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orange toast: perspectives

Birwood Wall

With so much talk recently (from a certain politician) about building walls I thought it appropriate to talk about a wall we have right here in Detroit. I am not talking about a metaphorical wall of divide between classes, races, or sexes but an actual wall that was built to divide a white neighborhood from a black neighborhood in the 1940’s. It’s inspiring to see people standing up, and coming together through movements such as Black Lives Matter. It’s similarly inspiring to see a neighborhood that was once physically and mentally divided using what once divided them to unite people and bring them together.

The Birwood Wall is located on the northern border of Detroit within the Eight Mile/Wyoming neighborhood. The map below depicts the walls location in red. The wall stretches approximately 2,200 feet and takes up three residential blocks. The wall can be seen and experienced best from Alfonso Wells Memorial Park, the rest of the wall is mostly hidden from the street behind the rows of homes. The wall was created by a real estate developer in the early 1940’s to gain approval from the United States Federal Housing Authority to build single-family homes for white residents adjacent to an established black neighborhood. Still today, it clearly marks a dividing line between single-story ranch style homes to the east in the 1920’s/1930’s and two-story bungalows built in the 1940’s by the same developer who built the wall. When the wall was first constructed it was painted a stark white as shown in the historical photos below.

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Within the last couple decades residents of the area have transformed the formerly stark white dividing wall into a colorful works of art that is tells a story, and unites and inspires those who see it. Motor City Blight Busters, a non-profit Detroit organization that works within communities to deconstruct abandoned houses and beautify neighborhoods held a clean-up of Alfonso Wells Memorial Park in May of 2006 during which some of the murals shown were painted. The paintings are vibrant depictions of the struggle of African Americans to gain human rights and political equality in the 20th Century alongside rudimentary and abstracted depictions of houses, bubbles, and other symbols of equality. The most detailed murals depict Harriet Tubman leading a group of enslaved African Americans to freedom by moonlight while running from the Ku Klux Klan, and a depiction of working-class African Americans marching through a hole painted in the wall picketing for fair housing and jobs while boarding yellow buses with Rosa Parks. A motif of sandals also runs along a length of a wall, anchored by the phrase “Judge him not until u walk a block in his flip flops…”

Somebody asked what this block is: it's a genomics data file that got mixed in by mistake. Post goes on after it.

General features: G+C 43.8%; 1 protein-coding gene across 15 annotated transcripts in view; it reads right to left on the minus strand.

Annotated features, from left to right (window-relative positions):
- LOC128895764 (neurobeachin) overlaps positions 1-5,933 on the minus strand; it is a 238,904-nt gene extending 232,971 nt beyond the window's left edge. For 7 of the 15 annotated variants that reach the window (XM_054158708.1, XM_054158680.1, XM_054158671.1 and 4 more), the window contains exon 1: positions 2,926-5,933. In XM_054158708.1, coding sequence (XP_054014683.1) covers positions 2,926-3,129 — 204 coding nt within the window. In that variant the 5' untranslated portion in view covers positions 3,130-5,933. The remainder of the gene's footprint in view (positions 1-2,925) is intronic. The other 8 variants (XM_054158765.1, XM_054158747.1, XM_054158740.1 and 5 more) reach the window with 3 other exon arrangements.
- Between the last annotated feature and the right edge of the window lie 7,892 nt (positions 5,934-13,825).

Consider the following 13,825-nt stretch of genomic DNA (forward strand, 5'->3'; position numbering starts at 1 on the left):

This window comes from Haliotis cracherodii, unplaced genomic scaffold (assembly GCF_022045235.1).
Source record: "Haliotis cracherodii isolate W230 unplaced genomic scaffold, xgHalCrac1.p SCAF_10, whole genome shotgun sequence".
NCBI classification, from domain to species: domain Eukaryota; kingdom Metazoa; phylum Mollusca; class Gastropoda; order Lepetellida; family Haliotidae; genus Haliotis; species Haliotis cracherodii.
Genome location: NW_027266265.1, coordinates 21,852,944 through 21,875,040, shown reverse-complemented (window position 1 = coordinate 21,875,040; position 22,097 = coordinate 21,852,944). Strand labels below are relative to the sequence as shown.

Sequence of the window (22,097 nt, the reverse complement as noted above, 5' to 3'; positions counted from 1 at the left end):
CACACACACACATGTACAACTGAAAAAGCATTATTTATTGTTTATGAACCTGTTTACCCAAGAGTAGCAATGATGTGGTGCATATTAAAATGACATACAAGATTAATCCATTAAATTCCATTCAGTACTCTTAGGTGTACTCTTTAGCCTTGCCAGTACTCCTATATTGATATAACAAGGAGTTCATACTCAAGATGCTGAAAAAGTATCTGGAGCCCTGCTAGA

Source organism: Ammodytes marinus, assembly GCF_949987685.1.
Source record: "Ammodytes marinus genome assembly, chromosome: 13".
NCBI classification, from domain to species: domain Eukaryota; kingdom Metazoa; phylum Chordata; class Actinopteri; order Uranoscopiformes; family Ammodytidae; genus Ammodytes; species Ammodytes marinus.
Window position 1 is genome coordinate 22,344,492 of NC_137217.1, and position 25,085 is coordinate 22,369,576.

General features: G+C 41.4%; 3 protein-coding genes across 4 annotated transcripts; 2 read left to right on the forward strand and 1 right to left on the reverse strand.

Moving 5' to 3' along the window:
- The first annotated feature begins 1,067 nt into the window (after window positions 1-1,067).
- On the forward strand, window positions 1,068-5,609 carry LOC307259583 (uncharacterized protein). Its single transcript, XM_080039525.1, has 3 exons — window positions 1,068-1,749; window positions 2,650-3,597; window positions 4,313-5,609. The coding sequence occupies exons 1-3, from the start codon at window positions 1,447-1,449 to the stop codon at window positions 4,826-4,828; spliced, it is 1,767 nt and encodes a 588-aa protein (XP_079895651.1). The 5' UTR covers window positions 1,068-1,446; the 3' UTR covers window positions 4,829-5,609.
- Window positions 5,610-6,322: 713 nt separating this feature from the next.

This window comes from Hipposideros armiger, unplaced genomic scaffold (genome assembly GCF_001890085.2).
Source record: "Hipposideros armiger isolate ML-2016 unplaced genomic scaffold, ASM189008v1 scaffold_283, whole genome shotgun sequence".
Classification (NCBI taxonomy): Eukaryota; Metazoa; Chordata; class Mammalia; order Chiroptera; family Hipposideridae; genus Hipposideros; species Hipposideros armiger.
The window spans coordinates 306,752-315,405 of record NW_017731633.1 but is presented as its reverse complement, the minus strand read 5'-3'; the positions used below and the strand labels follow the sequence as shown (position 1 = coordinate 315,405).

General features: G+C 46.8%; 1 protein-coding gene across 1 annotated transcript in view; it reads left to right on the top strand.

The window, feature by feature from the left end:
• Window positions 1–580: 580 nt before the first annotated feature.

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It is important for Detroiter’s and Americans alike to realize that this wall was built only 75 years ago. We still have a long way to go if we are to tear down the physical and mental walls that separate our society. As someone who designs physical space it is important to remember how spaces can be used to separate or to bring people together. The Birwood Wall serves as an inspiration artwork can transform a wall originally used to separate to bring together, educate and empower future generations of Detroiters.

Sources:
Button, Rachel. “The Birwood Wall.” Dzanc Books – The Collagist.

http://www.dzancbooks.org/the-collagist/2011/12/13/the-birwood-wall.html

 

Daines, Marvel. “Be It Ever So Tumbled – The Story of A Suburban Slum.” University of Michigan. 1940.

 

Seitles, Marc. “The Perpetuation of Residential Racial Segregation In America: Historical Discrimination, Modern Forms of

Exclusion, and Inclusionary Remedies.” Journal of Land Use and Environmental Law. 1996.

http://www.law.fsu.edu/journals/landuse/vol141/seit.htm

 

Sugrue, Thomas J. The Origins of the Urban Crisis: Race and Inequality in Postwar Detroit. Princeton University Press.

Princeton, New Jersey. 1996, 2005.

9 Sep ’16 by Mollie Decker

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